# Text covering the algebra of reflections? (From Penrose's R2R)

pellis
Summary:: Where can I find further discussion of the algebra(s) of “basic reflections” (e.g. γ^2 = -1 ), mentioned in Sec. 11.5 of Penrose’s "Road to Reality"?

In Roger Penrose’s Chapter 11 of Road to Reality, titled ‘Hypercomplex Numbers’, he discusses Clifford Algebra elements being constructed out of “basic reflections” γ (gamma) or “first order (‘primary’) entities” in terms of “quaternion-like relations” among these basic reflections, such as γ(i)^2 = -1 etc.

While I’m familiar with the construction of rotations out of reflections, none of my other references on Clifford Algebras or reflection groups (e.g. Pertti Lounesto's Clifford Algebras and Spinors, or works by Coxeter), seem to refer specifically to an algebra of reflections, or identify them as directly constituting any of the simplest Clifford Algebras.

I'm particularly interested to find a visualisable geometric/diagrammatic view of how reflections can act spinorially, such that γ(i)^2 = -1.

Where can I find more about this algebra of basic reflections, if indeed there is anything more to them than Penrose states (relevant pages, 208-211, attached)?

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Mentor
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Your question isn't especially precise. Reflections are usually considered to generate groups, so you can look for such groups. Your example of a Clifford algebra is one representation of one Clifford algebra. so you can look for their representations in general. Reflections as geometric transformations also pave the way to root systems and buildings.

So which way do you want to go and why? It is a bit like asking: "I have read that ##e^{i \pi}=-1##. Where can I find more about ## i ##?"

pellis
Many thanks for your reply. I'm a chemist rather than a mathematician, and think visually (as also did many of the theoretical physicists and mathematicians surveyed for Jacques Hadamard’s famous study, On the Psychology of Invention in the Mathematical Field, 1944).

I'm fine seeing complex i as a π/2 rotation operation in the complex plane showing, perfectly clearly, i ^2 = -1. Ideally I would like to 'see' something comparable for reflections.

If it involves numerous alternatives (different Clifford algebras?) then I’d prefer to relate it to the quaternions as one example of a Clifford algebra that displays spinoriality (to use the word Penrose uses).

Initially, I was puzzled by the idea that a squared reflection (as discussed by Penrose in the extract attached to my original question) could demonstrate spinorial character (γ^2 = -1).

Penrose then constructs quaternions from pairs of distinct γs so that his quaternion base units i, j, k, equal, respectively, γ2γ3, γ3γ1 and γ1γ2.

I can see how a pair of orthogonal reflections effect a rotation by π to build the base quaternions with their own spinoriality (as illustrated in MTW's well-known textbook: Gravitation).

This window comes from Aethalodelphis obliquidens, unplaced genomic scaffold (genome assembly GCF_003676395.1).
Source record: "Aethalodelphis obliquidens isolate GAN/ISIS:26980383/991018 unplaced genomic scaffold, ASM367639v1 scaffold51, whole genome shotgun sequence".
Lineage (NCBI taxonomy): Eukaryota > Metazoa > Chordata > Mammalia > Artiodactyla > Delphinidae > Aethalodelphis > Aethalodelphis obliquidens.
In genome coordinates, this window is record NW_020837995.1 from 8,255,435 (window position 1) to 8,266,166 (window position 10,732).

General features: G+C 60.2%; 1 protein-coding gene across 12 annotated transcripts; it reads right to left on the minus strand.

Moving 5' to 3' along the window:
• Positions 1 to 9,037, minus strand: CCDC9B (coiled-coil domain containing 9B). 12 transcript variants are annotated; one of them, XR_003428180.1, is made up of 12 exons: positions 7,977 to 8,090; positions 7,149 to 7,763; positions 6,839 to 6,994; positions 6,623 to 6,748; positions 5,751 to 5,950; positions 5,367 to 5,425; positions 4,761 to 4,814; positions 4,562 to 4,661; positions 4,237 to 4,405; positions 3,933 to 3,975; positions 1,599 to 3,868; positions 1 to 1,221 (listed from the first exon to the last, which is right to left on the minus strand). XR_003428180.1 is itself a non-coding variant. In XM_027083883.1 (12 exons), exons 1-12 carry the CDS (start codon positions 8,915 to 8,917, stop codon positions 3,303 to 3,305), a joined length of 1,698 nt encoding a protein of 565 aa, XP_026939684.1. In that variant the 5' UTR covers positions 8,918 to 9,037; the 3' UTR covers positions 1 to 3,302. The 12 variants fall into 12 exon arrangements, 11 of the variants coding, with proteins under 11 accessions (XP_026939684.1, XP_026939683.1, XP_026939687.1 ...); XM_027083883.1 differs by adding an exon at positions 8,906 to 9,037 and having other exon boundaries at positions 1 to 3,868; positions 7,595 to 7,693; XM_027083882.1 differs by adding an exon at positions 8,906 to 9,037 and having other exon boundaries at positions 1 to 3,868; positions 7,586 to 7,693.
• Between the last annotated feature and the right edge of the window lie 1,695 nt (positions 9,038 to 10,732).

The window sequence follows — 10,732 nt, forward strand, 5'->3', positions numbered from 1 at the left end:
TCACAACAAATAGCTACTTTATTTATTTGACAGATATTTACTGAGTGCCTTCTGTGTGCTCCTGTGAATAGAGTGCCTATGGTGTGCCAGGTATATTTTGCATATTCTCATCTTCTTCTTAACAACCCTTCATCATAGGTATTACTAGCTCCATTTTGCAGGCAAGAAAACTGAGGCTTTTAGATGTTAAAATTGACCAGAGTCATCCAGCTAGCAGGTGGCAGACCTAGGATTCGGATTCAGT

Incidentally, not only can reflection across a plane be seen as equivalent to a rotation w.r.t. a point not on the line of reflection (as in MTW); but also, as I see it, as equivalent to the result of a rotation by π around the reflection plane itself.

But I still don’t see how a repeated reflection operator acting in the same plane results in some sort of inversion, unless it’s forced by a definition like Clifford’s original 1878 definition for unit vectors in which their Clifford product squares to -1 (or was that just another way of specifying rotational axes like Hamilton's i, j and k?)

One way out of this dilemma could be if successive reflections by the same operator proceed around the coordinate frame, in the sense that e.g. γ1 initially reflects across the x-y plane and a repeated γ1 reflects the result of the first operation across the y-z plane, resulting in an overall inversion; but is it allowable to sequence the same reflection in this manner – shouldn’t one of the other reflection operators, such as γ2, come into effect for the 2nd reflection?

In the case of rotations represented by quaternions, I understand that spinoriality corresponds to one rotation by 2π resulting from a repeated π rotation by e.g. a unit quaternion j yielding the characteristic inversion e.g. j^2 = -1, and this is easily visualised via the Belt Trick, Dirac’s Scissors or in a number of other ways.

However, I’ve just checked https://en.wikipedia.org/wiki/Clifford_algebra#Quaternions where Hamilton’s real quaternion algebra is constructed as the even subalgebra Cl[0]0,3(R) using a set of orthogonal unit vectors of R3 as e1, e2, and e3 , again using Clifford’s original 1878 rules (units square to -1).

On the face of it, these unit vectors seem to play the same role as Penrose’s reflections.

I’ve never really been comfortable with Clifford’s 1878 rules, and my only other way out is to accept that in some abstract sense one can ‘always’ define certain squared operators to yield an inversion, without it necessarily making any visualisable geometric sense…

Hence my desire to try to chase down more of what exactly Penrose was referring to with his reflections.

pellis
Thanks for the refs - I'll find the Coxeter easier going than Cohen, I expect.